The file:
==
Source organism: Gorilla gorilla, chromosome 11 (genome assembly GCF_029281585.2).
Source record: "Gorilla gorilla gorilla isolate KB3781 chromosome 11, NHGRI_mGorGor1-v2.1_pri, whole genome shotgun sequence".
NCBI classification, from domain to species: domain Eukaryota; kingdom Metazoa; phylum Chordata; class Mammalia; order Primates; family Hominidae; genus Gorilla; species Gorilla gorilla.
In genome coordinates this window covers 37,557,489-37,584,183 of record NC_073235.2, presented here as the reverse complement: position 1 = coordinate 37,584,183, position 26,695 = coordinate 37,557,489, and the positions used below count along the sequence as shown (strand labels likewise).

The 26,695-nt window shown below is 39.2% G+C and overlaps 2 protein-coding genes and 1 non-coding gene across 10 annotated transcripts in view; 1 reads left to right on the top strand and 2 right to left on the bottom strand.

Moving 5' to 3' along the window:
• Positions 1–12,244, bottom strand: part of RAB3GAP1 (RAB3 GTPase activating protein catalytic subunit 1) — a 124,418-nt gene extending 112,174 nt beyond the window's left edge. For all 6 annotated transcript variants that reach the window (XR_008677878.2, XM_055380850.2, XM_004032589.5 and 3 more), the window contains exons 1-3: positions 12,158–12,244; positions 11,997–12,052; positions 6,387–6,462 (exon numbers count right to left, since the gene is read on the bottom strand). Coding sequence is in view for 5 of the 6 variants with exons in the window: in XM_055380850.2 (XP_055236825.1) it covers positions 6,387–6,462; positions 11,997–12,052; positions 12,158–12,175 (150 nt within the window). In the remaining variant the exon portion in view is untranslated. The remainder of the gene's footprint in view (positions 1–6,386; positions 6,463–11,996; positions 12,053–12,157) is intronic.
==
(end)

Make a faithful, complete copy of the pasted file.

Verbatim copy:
Source organism: Gorilla gorilla, chromosome 11 (genome assembly GCF_029281585.2).
Source record: "Gorilla gorilla gorilla isolate KB3781 chromosome 11, NHGRI_mGorGor1-v2.1_pri, whole genome shotgun sequence".
NCBI classification, from domain to species: domain Eukaryota; kingdom Metazoa; phylum Chordata; class Mammalia; order Primates; family Hominidae; genus Gorilla; species Gorilla gorilla.
In genome coordinates this window covers 37,557,489-37,584,183 of record NC_073235.2, presented here as the reverse complement: position 1 = coordinate 37,584,183, position 26,695 = coordinate 37,557,489, and the positions used below count along the sequence as shown (strand labels likewise).

The 26,695-nt window shown below is 39.2% G+C and overlaps 2 protein-coding genes and 1 non-coding gene across 10 annotated transcripts in view; 1 reads left to right on the top strand and 2 right to left on the bottom strand.

Moving 5' to 3' along the window:
• Positions 1–12,244, bottom strand: part of RAB3GAP1 (RAB3 GTPase activating protein catalytic subunit 1) — a 124,418-nt gene extending 112,174 nt beyond the window's left edge. For all 6 annotated transcript variants that reach the window (XR_008677878.2, XM_055380850.2, XM_004032589.5 and 3 more), the window contains exons 1-3: positions 12,158–12,244; positions 11,997–12,052; positions 6,387–6,462 (exon numbers count right to left, since the gene is read on the bottom strand). Coding sequence is in view for 5 of the 6 variants with exons in the window: in XM_055380850.2 (XP_055236825.1) it covers positions 6,387–6,462; positions 11,997–12,052; positions 12,158–12,175 (150 nt within the window). In the remaining variant the exon portion in view is untranslated. The remainder of the gene's footprint in view (positions 1–6,386; positions 6,463–11,996; positions 12,053–12,157) is intronic.